As governments rush to vaccinate their citizens against COVID-19, organized crime groups are seeking to exploit weaknesses in the global vaccine supply chain, fueling a “parallel pandemic of crime” that has generated billions of dollars in illegal profits, according to Interpol, the global police agency that has spent over a year monitoring and seeking to combat the criminal groups behind these schemes.
Jürgen Stock, the general secretary of Interpol, who heads its day-to-day operations, says he has never seen criminal groups adapt and profit from a crisis with such agility. “What surprised me was the dynamics with which these crime types were following the virus around the world,” Stock, who has worked in law enforcement for around four decades, tells TIME in an interview. “I’ve never seen such a dynamic situation before.” When asked about the scale of profits earned from these crimes, he says, “it’s in the billions.”
Some of the newest scams that Interpol tracks across its 194 member countries are seeking profit from the global rollout of vaccines against COVID-19, either by stealing real vaccines and trying to sell them, or by marketing fake vaccines that could prove dangerous to public health, says Stock. He does not expect such fakes to corrupt national immunization programs against COVID-19, which are providing virtually all of the vaccines available around the world. But Interpol has seen some fake shots for sale online and, more recently, through transnational smuggling networks.
Last week the agency revealed the first confirmed case of fake vaccines being trafficked across continents. In that instance, an organized group in China had filled ampules with saline solution before smuggling them to South Africa, where they were meant to be sold as COVID-19 vaccines, according to local police and Interpol agents. More than 80 people were arrested, mostly in China, for participating in that scheme, which involved at least 2,400 doses of fake vaccine, the police said.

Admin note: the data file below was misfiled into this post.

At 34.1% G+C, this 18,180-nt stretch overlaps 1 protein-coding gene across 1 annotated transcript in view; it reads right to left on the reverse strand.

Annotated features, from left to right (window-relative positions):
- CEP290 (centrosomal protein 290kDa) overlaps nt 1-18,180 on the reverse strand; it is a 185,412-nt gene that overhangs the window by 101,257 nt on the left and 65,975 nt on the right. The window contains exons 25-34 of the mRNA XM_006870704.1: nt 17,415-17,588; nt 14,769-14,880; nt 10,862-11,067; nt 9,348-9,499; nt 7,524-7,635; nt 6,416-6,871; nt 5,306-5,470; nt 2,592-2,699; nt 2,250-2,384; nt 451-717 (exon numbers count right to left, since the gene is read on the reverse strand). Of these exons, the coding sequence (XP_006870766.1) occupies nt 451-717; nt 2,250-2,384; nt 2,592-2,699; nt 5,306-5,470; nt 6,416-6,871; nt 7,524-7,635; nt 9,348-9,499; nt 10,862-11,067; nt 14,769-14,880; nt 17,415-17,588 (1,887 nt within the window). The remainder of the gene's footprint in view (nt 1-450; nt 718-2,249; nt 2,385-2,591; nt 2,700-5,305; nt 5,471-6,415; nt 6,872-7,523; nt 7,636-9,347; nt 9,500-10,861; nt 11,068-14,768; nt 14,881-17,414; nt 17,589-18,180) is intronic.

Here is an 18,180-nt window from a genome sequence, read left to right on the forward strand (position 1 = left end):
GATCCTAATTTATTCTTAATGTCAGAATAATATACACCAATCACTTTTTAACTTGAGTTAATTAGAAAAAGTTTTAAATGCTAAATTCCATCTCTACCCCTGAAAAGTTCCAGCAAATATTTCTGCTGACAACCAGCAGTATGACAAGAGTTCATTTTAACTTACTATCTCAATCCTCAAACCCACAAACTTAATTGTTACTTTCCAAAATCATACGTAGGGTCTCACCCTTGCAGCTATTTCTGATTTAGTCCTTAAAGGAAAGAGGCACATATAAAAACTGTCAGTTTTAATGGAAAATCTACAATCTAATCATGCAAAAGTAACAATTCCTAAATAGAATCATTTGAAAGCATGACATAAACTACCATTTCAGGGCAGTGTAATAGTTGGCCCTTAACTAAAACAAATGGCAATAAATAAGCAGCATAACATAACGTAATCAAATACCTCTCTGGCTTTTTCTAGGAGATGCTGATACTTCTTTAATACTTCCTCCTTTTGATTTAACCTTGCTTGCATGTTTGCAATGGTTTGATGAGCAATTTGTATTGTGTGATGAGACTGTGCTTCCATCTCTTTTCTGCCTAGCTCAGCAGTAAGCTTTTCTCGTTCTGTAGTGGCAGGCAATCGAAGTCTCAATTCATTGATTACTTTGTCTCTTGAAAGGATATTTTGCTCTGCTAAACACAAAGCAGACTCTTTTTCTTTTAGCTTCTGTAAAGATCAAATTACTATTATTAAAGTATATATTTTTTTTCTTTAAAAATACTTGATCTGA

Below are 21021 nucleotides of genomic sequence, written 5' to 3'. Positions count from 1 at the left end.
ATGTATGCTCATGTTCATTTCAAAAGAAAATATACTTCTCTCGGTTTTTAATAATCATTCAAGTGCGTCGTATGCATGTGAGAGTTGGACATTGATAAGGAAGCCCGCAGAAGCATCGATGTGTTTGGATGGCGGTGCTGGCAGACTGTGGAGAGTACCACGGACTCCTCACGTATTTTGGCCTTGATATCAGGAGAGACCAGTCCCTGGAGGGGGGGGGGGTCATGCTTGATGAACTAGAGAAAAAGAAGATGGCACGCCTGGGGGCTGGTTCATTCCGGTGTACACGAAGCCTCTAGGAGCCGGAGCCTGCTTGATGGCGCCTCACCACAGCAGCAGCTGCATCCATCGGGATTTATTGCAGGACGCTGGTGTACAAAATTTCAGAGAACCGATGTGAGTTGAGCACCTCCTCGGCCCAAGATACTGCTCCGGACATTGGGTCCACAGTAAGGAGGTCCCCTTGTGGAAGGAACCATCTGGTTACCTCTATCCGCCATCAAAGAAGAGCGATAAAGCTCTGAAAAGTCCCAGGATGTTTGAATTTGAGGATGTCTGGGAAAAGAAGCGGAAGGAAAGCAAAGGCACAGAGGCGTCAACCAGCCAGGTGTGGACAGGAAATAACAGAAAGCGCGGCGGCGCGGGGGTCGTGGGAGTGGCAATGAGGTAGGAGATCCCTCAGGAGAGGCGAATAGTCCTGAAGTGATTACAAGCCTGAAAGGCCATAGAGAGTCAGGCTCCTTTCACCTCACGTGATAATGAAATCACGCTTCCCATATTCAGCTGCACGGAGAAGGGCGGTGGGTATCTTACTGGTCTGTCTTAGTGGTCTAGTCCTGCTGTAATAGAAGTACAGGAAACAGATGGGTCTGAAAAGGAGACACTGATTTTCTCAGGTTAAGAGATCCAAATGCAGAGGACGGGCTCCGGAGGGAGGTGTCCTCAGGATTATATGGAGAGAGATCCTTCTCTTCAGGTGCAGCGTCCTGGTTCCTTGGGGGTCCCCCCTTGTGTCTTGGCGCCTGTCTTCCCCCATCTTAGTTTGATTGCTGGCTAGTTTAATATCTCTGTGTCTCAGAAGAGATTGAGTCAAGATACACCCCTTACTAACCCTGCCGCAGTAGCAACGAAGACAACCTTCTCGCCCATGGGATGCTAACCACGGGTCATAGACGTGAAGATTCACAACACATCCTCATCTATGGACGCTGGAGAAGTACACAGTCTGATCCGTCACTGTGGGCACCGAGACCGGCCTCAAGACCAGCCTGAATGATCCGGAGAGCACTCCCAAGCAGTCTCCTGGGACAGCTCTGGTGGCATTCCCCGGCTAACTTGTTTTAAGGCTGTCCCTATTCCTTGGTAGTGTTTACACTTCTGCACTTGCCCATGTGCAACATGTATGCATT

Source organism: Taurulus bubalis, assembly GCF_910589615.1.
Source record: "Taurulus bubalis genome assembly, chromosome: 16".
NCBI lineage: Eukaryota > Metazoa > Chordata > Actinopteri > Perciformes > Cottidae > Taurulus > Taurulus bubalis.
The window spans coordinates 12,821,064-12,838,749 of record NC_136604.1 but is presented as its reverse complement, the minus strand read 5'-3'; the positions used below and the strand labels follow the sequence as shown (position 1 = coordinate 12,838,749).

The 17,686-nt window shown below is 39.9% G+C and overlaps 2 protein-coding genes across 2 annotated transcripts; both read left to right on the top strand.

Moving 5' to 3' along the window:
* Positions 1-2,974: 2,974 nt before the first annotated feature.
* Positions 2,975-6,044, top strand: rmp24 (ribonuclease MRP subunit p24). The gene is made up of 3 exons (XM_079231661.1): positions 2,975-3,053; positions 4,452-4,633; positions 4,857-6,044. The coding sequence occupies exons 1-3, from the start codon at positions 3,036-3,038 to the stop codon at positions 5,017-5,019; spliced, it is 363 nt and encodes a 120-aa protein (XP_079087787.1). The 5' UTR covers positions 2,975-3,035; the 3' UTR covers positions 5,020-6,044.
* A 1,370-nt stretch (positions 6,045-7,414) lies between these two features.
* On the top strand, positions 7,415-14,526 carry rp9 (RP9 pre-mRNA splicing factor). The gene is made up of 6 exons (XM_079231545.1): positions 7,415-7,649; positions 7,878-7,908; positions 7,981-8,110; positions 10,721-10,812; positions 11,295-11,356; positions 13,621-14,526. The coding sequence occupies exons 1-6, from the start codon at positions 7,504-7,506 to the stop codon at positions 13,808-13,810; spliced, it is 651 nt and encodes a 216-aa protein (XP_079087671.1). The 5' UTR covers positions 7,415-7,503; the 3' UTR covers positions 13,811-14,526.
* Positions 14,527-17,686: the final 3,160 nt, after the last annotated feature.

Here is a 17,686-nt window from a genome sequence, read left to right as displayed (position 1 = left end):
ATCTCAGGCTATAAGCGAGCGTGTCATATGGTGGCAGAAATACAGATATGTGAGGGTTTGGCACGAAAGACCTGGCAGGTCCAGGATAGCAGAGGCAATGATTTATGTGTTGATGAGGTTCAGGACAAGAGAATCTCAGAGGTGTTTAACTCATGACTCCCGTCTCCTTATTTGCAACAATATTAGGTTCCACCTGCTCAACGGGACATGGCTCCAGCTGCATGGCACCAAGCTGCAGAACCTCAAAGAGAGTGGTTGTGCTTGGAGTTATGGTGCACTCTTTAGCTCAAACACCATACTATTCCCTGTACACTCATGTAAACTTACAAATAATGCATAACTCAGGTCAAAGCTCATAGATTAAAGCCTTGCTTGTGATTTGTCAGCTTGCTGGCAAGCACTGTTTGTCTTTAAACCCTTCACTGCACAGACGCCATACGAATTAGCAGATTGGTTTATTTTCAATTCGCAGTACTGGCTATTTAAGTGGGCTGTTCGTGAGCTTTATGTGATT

The well-established trade in counterfeit medicines, such as vaccines against malaria, has provided the infrastructure for such trafficking operations, according to Interpol. At the start of the pandemic, criminal groups focused on the trade in counterfeit masks, disinfectants and COVID-19 testing kits. But they are now turning their attention to the black market for vaccines. “The liquid gold in 2021 is the vaccine, and already we are seeing that they are targeted more and more,” Stock says, referring to vaccine supply chains.
The victims of this trade could range from individual buyers on the black market to government agencies responsible for securing supplies. “Criminals will exploit any weak link in the supply chain of legitimate vaccines,” says Stock. The weakest links, he adds, are likely to be in developing countries, which may lack the healthcare infrastructure to distribute the vaccines securely.
Later this year, as countries begin to introduce vaccination “passports”—documents meant to enable people to travel or return to work more easily once they have been immunized—Stock expects a rise in forgeries seeking to game this system. Counterfeiters already offer such services for sale on the dark web, where criminal groups often meet to pool their skills and resources in the service of a particular scam, he says.
Earlier in the pandemic, such groups formed online to launch a spate of ransomware attacks against hospitals, laboratories, local governments and many other targets, remotely blocking their computer systems and demanding a payment to release them. More traditional criminal groups, such as the ‘Ndrangheta crime family in Italy, have also sought to profit from the desperation caused by the pandemic, often loan-sharking or laundering money through troubled businesses.
In tracking such criminal networks, one of the clearest patterns Stock has noticed over the past year is how quickly they learn from each other. “What today pops up in one part of the world will tomorrow be in the rest of the world,” he says by phone from Lyon, France, where Interpol is headquartered. The best way to counter these networks, he adds, is through greater coordination among national police agencies. “No country, no region can fight this type of crime in isolation.”